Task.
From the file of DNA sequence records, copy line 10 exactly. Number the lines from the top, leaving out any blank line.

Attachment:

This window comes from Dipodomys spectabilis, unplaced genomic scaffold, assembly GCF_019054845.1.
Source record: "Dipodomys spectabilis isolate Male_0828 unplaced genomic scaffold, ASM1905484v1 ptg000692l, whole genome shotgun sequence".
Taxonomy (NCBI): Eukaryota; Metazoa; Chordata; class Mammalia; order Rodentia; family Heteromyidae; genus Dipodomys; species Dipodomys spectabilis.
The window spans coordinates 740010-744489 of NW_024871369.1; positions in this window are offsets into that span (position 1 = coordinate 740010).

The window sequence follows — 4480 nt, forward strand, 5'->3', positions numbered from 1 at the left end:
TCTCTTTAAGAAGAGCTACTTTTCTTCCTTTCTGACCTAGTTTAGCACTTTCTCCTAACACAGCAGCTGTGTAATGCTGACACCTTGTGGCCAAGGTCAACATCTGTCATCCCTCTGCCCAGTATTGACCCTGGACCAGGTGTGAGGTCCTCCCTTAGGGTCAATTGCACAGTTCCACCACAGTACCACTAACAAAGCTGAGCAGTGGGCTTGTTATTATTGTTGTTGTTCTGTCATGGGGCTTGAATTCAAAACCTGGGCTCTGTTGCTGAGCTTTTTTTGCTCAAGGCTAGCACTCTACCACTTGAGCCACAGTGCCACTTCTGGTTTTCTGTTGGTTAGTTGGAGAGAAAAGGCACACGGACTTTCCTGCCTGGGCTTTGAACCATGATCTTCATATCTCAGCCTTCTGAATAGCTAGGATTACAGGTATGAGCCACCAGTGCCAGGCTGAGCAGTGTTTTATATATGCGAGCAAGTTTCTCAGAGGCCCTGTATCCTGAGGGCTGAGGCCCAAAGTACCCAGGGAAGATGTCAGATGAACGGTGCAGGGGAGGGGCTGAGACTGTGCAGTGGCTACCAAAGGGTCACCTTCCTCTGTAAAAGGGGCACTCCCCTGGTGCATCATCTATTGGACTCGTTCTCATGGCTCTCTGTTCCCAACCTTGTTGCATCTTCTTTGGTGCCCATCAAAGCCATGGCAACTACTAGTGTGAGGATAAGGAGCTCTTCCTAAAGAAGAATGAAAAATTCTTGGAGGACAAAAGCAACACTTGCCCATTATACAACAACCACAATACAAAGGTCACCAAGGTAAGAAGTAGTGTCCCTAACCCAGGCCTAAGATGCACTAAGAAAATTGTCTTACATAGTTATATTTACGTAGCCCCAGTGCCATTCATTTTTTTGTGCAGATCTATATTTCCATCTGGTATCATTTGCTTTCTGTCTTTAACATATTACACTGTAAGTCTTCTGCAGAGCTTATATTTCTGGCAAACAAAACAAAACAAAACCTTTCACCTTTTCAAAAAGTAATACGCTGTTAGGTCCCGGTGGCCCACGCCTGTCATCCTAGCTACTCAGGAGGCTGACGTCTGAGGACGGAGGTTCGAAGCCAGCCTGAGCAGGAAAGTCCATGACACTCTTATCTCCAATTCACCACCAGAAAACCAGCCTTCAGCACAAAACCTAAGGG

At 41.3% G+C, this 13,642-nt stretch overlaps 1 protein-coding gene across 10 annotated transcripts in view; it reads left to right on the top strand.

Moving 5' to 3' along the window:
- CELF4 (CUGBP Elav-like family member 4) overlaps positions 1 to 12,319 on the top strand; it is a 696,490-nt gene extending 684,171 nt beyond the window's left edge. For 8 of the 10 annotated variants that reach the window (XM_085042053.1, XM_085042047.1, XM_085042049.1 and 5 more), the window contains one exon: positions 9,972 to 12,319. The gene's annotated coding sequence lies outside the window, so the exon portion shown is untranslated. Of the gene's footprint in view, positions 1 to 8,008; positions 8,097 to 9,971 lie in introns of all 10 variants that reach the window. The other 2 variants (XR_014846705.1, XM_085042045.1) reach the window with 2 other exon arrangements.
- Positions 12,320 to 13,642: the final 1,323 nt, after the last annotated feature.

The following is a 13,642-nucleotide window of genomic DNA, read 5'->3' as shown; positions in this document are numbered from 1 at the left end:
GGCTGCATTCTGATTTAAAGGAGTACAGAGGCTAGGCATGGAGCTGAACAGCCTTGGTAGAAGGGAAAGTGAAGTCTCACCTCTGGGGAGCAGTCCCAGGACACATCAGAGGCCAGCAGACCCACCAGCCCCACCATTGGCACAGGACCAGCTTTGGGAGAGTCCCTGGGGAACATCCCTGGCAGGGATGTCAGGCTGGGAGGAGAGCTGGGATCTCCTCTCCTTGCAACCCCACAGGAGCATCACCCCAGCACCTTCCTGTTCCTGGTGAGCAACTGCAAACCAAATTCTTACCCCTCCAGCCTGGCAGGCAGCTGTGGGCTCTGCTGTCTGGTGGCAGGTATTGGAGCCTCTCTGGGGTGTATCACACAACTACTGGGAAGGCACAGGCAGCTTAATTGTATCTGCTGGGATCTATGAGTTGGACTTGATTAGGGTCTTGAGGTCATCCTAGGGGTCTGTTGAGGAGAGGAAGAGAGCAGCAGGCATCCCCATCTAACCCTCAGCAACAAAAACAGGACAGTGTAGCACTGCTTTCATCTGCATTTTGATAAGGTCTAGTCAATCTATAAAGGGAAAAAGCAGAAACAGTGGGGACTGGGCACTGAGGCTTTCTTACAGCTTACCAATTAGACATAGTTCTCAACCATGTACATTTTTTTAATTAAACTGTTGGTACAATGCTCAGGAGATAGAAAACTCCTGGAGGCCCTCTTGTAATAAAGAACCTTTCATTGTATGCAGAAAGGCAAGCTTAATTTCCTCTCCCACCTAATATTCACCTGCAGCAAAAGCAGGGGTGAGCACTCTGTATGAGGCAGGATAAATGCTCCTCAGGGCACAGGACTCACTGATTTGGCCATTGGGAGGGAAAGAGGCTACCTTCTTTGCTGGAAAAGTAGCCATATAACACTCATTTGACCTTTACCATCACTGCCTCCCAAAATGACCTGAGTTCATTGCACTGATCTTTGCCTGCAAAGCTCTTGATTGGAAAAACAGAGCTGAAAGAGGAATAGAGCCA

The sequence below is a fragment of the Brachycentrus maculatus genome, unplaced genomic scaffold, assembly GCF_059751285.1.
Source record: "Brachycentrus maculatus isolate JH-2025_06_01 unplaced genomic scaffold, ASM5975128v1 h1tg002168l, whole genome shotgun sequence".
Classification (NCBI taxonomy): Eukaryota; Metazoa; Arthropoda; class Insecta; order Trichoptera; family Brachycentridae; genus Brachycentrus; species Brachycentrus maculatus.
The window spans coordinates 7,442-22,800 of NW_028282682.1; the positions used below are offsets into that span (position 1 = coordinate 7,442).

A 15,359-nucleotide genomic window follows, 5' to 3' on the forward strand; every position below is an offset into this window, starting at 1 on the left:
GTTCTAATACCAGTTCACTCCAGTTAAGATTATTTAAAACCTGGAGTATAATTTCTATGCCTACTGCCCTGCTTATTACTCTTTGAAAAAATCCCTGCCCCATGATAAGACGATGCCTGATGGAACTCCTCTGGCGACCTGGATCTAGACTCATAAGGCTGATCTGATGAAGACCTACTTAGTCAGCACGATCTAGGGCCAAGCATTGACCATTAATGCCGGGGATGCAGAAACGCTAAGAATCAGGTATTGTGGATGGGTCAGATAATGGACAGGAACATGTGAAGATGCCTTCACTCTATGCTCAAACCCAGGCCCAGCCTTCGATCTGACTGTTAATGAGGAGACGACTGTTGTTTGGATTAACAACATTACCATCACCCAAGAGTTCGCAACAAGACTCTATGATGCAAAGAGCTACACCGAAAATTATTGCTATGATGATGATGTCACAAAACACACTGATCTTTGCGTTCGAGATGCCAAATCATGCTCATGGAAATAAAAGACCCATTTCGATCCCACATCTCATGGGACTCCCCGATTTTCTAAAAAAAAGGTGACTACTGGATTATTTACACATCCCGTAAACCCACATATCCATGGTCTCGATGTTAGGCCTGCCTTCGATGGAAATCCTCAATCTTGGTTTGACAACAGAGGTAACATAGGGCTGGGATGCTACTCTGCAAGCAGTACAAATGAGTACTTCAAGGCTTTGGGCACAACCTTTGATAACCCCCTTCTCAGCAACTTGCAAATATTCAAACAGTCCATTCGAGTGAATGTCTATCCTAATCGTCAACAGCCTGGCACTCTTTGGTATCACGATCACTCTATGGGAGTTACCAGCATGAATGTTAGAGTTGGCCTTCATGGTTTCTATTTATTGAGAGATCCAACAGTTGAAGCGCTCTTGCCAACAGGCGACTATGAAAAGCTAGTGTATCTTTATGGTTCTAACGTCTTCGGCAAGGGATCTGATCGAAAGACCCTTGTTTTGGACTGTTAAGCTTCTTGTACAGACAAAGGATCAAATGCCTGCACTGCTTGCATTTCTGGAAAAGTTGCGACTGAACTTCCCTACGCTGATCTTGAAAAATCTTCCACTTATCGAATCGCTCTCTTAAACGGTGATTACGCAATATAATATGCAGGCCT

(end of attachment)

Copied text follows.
- Positions 12,320 to 13,642: the final 1,323 nt, after the last annotated feature.